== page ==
Penryn Morning

Walking is overrated, take the train. Scenes do not lurch forward with the tread of a heavy step but flicker instead. Gazing from my window seat, my eyes are tired, unfixed, registering nothing but the pixelated whir of motion, and all of a sudden I’m up against the horizon that was once up far ahead, an intrepid pioneer shuttled into the heart of the morning red sky. The paunchy houses that jut out onto the streets are unclear in the dark winter morning. Things once so vibrant are reduced to pale artefacts; unenergised, dull objects rendered in sepia tone by the lack of a sun's direct glare. At this time of day perimeters are left untraced, the solidity of objects remains fluid; everything is up for grabs, open to interpretation. The train pushes on over stilted, rising terrain, over the top of the town. Penryn on this particular morning is seemingly ablaze around its rim, the town’s innards are ashen, waiting to be rejuvenated out of monochrome slumber.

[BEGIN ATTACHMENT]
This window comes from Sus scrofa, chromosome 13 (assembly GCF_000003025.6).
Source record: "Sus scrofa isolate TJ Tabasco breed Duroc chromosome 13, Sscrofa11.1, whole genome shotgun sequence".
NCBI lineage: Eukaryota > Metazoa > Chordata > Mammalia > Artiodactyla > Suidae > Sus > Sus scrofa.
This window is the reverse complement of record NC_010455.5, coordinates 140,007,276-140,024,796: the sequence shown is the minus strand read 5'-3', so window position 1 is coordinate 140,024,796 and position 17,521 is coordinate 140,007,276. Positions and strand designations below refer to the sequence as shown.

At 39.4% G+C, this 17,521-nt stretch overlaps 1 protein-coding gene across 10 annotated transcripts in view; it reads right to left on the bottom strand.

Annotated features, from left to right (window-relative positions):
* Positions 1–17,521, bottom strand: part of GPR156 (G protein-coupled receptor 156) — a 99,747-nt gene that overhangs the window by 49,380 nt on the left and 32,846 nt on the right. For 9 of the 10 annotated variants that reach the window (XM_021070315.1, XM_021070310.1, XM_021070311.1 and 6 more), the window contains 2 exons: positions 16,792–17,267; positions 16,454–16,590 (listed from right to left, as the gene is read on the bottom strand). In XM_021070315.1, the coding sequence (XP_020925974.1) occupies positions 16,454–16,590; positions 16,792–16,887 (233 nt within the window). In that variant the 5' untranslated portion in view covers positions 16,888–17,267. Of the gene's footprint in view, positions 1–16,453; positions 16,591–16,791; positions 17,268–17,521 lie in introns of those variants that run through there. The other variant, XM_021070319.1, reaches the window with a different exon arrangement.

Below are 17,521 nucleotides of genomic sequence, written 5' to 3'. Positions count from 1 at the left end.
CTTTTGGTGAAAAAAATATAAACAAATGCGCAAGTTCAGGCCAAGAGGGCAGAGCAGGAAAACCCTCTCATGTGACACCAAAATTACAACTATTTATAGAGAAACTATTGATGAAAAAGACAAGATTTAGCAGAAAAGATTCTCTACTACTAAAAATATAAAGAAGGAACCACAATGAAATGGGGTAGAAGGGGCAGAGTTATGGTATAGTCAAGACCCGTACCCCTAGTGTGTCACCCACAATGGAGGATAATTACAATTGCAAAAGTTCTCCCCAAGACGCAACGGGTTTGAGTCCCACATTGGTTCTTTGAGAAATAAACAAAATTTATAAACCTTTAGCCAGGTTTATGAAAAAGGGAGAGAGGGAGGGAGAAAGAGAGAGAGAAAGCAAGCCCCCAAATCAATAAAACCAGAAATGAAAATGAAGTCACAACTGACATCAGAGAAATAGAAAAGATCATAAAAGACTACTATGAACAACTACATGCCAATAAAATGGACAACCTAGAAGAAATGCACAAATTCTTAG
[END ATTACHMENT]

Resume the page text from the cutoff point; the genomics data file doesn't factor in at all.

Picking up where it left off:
The train passes through a station illuminated by artificial lights and the insides of the carriage are reflected onto the windows in a flash. The interior lights turn on inside the train, pulling me out of my trance, away from this joyful dalliance with objects real and imaginary. With the contours of buildings and shapes now only half legible through the glass, I watch my tired face tear through familiar landscapes.

The End

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